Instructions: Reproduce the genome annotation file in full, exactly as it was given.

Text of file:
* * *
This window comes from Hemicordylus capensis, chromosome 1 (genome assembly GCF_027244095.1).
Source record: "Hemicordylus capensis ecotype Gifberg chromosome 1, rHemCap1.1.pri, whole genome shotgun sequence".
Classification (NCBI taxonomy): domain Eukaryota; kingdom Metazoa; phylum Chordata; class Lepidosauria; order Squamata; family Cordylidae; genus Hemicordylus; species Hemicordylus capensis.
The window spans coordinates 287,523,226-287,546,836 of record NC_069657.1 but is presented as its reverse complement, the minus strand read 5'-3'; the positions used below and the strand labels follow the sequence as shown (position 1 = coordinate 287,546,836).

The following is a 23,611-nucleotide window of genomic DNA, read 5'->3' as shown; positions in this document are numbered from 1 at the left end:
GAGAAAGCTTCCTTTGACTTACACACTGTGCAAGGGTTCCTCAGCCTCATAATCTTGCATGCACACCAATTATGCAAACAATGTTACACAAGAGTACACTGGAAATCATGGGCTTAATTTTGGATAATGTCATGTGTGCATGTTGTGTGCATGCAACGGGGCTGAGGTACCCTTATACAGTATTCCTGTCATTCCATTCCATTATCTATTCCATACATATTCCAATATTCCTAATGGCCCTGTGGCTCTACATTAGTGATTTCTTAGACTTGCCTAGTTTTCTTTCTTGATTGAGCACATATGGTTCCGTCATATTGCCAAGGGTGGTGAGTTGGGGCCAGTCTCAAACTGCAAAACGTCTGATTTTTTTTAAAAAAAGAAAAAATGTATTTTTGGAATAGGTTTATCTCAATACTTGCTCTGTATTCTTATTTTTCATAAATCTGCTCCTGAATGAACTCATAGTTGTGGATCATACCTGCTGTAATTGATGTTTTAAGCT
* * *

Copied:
This window comes from Hemicordylus capensis, chromosome 1 (genome assembly GCF_027244095.1).
Source record: "Hemicordylus capensis ecotype Gifberg chromosome 1, rHemCap1.1.pri, whole genome shotgun sequence".
Classification (NCBI taxonomy): domain Eukaryota; kingdom Metazoa; phylum Chordata; class Lepidosauria; order Squamata; family Cordylidae; genus Hemicordylus; species Hemicordylus capensis.
The window spans coordinates 287,523,226-287,546,836 of record NC_069657.1 but is presented as its reverse complement, the minus strand read 5'-3'; the positions used below and the strand labels follow the sequence as shown (position 1 = coordinate 287,546,836).

The following is a 23,611-nucleotide window of genomic DNA, read 5'->3' as shown; positions in this document are numbered from 1 at the left end:
GAGAAAGCTTCCTTTGACTTACACACTGTGCAAGGGTTCCTCAGCCTCATAATCTTGCATGCACACCAATTATGCAAACAATGTTACACAAGAGTACACTGGAAATCATGGGCTTAATTTTGGATAATGTCATGTGTGCATGTTGTGTGCATGCAACGGGGCTGAGGTACCCTTATACAGTATTCCTGTCATTCCATTCCATTATCTATTCCATACATATTCCAATATTCCTAATGGCCCTGTGGCTCTACATTAGTGATTTCTTAGACTTGCCTAGTTTTCTTTCTTGATTGAGCACATATGGTTCCGTCATATTGCCAAGGGTGGTGAGTTGGGGCCAGTCTCAAACTGCAAAACGTCTGATTTTTTTTAAAAAAAGAAAAAATGTATTTTTGGAATAGGTTTATCTCAATACTTGCTCTGTATTCTTATTTTTCATAAATCTGCTCCTGAATGAACTCATAGTTGTGGATCATACCTGCTGTAATTGATGTTTTAAGCT